Seeds and Stems by Bill Kirchen
Fans of Bill Kirchen know that the man’s unique blend of chicken pickin’ pyrotechnics, humorous songwriting, and first-rate showmanship is best experienced in a live setting. Seeds and Stems mostly revisits existing material, but it’s the first disc that convincingly reproduces Bill’s onstage mojo, including a nearly 8-minute rendition of the 6-string riffage tour de force “Hot Rod Lincoln.” A more-than-worthy first stop for new Kirchen listeners, as well as a solid career retrospective for longtime fans.
Independently Blue by The Duke Robillard Band
Duke Robillard knows the blues inside and out; his stints with Roomful of Blues, the Fabulous Thunderbirds, and numerous solo albums are testimony. Robillard is also a mean picker, so when he brings on a second guitarist to play lead — Boston’s “Monster” Mike Welch — you know that he has something special in mind. Independently Blue does not disappoint, offering a satisfying mix of blues idioms, all held together by Robillard’s robust vocals and a rock-steady rhythm section.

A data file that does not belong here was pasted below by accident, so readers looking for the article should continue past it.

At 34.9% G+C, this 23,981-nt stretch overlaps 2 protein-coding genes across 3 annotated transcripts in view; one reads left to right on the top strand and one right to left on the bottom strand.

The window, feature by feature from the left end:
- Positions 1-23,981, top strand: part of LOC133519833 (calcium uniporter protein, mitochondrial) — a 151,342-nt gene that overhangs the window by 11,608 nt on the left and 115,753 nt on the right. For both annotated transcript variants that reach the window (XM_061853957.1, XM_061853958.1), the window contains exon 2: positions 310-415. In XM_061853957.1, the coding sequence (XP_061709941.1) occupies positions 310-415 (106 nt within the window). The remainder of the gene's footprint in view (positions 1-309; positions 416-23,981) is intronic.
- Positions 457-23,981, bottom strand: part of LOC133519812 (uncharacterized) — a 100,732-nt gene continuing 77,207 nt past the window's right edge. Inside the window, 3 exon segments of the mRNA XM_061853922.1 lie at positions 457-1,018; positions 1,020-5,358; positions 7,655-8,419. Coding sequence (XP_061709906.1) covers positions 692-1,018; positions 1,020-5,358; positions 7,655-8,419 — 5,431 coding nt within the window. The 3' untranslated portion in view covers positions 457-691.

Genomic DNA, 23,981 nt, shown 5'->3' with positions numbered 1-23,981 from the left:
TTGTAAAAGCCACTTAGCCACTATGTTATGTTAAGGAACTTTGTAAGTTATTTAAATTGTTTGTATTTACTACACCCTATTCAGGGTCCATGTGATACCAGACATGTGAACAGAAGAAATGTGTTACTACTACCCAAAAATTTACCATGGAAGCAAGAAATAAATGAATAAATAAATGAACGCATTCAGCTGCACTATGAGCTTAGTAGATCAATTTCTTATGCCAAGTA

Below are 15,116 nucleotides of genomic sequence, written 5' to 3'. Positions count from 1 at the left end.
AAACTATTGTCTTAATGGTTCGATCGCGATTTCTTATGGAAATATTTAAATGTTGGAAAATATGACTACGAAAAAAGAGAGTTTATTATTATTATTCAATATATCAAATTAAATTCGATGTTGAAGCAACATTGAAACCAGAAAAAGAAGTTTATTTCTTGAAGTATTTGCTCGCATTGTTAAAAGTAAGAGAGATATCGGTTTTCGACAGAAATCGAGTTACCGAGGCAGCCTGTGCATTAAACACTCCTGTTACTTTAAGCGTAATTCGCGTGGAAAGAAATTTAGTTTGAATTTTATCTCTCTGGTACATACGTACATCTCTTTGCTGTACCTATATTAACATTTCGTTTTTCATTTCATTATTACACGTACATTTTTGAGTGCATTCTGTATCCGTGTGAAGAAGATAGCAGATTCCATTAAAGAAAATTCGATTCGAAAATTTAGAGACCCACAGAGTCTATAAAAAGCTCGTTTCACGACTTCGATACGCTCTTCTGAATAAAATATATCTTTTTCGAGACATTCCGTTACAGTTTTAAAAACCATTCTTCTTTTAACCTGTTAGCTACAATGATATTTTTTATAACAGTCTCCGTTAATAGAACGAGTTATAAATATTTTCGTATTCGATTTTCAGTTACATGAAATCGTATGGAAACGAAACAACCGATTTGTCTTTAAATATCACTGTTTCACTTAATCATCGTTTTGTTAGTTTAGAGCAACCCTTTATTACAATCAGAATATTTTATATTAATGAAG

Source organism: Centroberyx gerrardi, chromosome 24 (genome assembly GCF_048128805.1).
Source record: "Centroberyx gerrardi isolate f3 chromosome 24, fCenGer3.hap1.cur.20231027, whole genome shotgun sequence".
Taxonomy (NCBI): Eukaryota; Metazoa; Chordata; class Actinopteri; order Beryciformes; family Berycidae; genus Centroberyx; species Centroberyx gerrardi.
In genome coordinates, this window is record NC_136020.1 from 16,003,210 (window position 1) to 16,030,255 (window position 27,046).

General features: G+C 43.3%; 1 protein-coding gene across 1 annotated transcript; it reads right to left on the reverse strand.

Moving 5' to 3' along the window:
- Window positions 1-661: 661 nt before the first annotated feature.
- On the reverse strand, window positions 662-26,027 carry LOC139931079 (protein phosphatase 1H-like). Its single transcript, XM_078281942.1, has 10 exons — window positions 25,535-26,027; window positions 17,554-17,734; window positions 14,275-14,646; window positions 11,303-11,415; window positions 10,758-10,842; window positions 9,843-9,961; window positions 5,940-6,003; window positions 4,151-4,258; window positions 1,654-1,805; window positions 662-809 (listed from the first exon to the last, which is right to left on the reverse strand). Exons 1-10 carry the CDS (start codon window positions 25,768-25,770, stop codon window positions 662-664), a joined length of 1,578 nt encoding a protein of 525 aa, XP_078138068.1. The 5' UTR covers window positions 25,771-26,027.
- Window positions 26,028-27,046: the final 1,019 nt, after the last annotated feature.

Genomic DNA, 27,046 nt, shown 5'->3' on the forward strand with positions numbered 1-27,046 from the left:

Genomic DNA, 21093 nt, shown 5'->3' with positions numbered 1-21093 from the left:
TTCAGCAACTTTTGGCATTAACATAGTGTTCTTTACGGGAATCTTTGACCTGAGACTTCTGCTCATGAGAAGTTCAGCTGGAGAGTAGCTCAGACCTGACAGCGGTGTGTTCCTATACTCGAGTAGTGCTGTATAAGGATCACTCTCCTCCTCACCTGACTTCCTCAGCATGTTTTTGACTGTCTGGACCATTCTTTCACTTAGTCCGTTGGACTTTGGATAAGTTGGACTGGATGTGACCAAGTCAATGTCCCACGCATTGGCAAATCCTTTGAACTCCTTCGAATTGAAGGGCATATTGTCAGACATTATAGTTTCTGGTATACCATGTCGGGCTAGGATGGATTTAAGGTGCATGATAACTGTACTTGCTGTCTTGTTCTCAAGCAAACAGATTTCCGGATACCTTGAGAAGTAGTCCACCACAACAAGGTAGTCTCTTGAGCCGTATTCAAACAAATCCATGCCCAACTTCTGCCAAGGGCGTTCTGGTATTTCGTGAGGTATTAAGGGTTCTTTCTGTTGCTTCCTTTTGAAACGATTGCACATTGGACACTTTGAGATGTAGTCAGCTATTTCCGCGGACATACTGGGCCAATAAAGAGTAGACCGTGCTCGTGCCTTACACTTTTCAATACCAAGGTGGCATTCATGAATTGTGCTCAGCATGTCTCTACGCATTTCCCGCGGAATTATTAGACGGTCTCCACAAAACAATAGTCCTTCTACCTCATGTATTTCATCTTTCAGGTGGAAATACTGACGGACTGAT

The Ghost of Escondido by Escondido
Nashville-ites Jessica Maros and Tyler James turned out one of the more interesting collaborations of 2013, blending a 70s rock aesthetic with spaghetti western horns and smoldering vocal chemistry. Think Fleetwood Mac meets Nancy Sinatra. The lead single “Cold October” shows a band aspiring to mainstream popularity and Top 40 hits, but The Ghost of Escondido also holds together well as a coherent album, which is more than most of Escondido’s alt-rock contemporaries can claim. Not necessarily a defining record, but a highly alluring preview of coming attractions.
In addition to contributing to No Depression, Ben Bonin is the proprietor of New.Old.Stock. – A guitar music blog.